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The effect of the level and timing of folic acid supplementation during the life course on the regulation of breast cancer determining genes, mammary morphology and implications for genome stability and tissue differentiation

The effect of the level and timing of folic acid supplementation during the life course on the regulation of breast cancer determining genes, mammary morphology and implications for genome stability and tissue differentiation
The effect of the level and timing of folic acid supplementation during the life course on the regulation of breast cancer determining genes, mammary morphology and implications for genome stability and tissue differentiation
Folic acid (FA) intake has increased over the past decade; however, there are concerns that high levels of FA, particularly during early life, may increase breast cancer risk. Here a murine model has been used to directly test FA intake during specific periods of the life-course on the regulation of key cancer determining genes, Oct-4 and Brca1, polycomb regulator genes Ezh2, Bmi1 and Suz12, mammary gland morphology and protein expression.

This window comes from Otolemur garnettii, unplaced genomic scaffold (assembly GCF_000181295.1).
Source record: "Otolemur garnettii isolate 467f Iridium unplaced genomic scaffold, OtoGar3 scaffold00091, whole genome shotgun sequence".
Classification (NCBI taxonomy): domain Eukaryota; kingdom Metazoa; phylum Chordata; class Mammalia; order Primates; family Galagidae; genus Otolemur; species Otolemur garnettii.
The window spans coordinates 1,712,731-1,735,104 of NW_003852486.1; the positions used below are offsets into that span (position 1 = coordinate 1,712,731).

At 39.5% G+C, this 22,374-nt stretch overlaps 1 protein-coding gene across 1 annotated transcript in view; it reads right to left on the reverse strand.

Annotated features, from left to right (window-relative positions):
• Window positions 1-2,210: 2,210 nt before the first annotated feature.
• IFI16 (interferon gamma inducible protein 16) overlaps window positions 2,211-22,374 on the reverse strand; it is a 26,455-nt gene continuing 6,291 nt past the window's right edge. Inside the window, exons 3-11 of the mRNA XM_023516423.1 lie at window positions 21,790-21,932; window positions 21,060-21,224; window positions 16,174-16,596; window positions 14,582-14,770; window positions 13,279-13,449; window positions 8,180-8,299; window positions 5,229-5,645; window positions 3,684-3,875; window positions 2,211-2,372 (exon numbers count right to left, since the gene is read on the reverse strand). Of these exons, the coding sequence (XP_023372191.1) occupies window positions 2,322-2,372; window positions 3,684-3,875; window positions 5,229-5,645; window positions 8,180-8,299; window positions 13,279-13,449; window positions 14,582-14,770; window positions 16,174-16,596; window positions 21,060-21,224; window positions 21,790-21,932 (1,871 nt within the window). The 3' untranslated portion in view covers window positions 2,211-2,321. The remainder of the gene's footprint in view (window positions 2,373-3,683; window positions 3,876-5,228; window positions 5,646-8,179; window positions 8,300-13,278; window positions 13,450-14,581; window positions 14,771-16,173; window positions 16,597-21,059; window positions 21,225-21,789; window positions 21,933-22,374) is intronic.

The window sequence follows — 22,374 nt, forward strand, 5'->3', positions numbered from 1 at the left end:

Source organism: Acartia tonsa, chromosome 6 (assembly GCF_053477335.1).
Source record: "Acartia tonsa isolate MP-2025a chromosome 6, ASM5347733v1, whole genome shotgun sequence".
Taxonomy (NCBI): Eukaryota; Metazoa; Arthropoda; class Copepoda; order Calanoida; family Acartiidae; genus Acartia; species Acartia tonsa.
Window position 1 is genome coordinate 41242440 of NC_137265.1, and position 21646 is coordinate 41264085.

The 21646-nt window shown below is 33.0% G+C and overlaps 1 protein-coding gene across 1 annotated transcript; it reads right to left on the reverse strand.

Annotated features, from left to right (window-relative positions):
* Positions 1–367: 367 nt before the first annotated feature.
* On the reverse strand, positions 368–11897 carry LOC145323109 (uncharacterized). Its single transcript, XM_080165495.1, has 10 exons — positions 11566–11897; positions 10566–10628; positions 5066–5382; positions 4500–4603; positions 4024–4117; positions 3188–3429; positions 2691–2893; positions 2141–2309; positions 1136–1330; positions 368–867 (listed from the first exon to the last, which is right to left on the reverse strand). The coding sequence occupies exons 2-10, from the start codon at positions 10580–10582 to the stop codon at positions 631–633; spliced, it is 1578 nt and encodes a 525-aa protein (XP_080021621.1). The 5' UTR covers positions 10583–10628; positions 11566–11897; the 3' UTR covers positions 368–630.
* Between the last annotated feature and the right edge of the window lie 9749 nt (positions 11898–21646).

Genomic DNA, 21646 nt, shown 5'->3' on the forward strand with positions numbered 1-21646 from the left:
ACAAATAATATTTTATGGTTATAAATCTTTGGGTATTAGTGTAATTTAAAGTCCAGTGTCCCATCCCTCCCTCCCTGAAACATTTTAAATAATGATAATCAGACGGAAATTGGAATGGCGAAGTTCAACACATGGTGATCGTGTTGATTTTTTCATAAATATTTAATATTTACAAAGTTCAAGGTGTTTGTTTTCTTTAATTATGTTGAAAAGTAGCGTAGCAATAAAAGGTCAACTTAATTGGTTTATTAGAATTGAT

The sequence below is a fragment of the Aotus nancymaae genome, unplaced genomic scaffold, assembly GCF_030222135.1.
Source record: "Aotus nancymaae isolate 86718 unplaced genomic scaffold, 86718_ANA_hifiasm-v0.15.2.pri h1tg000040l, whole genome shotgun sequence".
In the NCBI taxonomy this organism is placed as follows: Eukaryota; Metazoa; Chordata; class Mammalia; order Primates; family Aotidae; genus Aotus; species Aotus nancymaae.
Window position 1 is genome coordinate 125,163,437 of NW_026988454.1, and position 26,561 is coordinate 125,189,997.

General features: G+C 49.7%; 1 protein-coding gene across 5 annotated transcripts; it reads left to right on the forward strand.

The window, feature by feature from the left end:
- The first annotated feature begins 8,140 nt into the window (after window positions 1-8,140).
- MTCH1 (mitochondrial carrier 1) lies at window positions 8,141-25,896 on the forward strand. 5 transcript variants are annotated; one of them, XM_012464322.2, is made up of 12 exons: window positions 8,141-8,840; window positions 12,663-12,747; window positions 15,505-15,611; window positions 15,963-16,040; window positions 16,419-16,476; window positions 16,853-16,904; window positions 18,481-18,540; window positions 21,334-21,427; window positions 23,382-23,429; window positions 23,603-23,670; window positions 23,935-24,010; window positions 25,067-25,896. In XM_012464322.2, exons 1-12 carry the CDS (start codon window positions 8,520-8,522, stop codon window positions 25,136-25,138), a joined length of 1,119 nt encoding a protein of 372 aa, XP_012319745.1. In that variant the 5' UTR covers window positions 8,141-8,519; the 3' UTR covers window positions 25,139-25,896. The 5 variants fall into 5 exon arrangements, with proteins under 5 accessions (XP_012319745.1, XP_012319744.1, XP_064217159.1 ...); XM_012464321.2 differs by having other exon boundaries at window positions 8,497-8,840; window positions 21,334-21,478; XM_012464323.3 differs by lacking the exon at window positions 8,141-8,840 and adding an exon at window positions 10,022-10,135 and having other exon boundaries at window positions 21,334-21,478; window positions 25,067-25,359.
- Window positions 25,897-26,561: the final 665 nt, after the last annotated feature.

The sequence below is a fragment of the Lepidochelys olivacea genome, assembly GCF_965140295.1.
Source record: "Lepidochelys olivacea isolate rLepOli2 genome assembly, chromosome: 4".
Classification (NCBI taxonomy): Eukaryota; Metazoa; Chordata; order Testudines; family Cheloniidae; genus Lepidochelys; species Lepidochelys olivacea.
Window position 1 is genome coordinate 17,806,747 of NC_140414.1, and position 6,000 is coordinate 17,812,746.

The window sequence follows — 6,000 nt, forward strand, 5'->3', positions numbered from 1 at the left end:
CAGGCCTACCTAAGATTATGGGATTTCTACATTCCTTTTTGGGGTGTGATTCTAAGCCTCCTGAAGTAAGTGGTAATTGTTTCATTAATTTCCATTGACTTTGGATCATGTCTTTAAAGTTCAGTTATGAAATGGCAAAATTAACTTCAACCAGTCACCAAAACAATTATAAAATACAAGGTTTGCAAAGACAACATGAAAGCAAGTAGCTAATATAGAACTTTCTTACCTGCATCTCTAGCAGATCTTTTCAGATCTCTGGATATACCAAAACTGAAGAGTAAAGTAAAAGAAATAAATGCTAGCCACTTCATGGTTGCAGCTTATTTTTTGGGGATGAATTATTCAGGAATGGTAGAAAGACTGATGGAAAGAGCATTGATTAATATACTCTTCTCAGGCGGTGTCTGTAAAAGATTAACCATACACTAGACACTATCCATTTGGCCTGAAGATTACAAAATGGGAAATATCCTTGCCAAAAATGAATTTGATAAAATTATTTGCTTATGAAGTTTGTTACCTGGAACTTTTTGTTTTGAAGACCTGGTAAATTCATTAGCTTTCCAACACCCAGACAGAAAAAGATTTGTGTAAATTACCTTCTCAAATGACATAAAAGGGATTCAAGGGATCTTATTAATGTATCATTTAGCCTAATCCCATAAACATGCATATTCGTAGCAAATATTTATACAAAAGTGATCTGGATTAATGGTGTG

Female C57BL/6 mice were fed a modified AIN93M semi-purified diet containing either 1 mg/kg (1x basal daily recommendation (BDR): 5 mg/kg (5 x BDR), 20 mg/kg (20 x BDR) or a FA deficient diet containing 0.2 mg/kg (0.2 x BDR) for a 4 week period during either the juvenile-pubertal (JP) period or adulthood (A). After this period mice were fed an AIN93M maintenance diet for 4 or 12 weeks. The 2nd and 3rd thoracic mammary glands were collected and mRNA expression of Brca1, Oct-4, Ezh2, Bmi1 and Suz12 measured by quantitative real time PCR (qRT-PCR). Levels of Ezh2 protein and its target H3K27 (tri-methyl) were quantified by Western Blot. Mammary gland epithelial morphology was assessed using mammary whole mounts. Epithelial tree density, branch length, branch junctions and number of terminal end buds (TEBs) were calculated. Genome wide differential gene expression was investigated using RNA-seq in juvenile or adult mice fed 5 mg/kg FA 4 weeks post supplementation. Mammary Oct-4, Brca1, basal/myoepithelial marker α-smooth muscle actin (α-SMA), luminal marker keratin 8 (K8), cell proliferation marker Ki67 and driver of luminal differentiation Gata-3 proteins were investigated with immunohistochemistry using 3,3’-diaminobenzidine and immunofluorescence.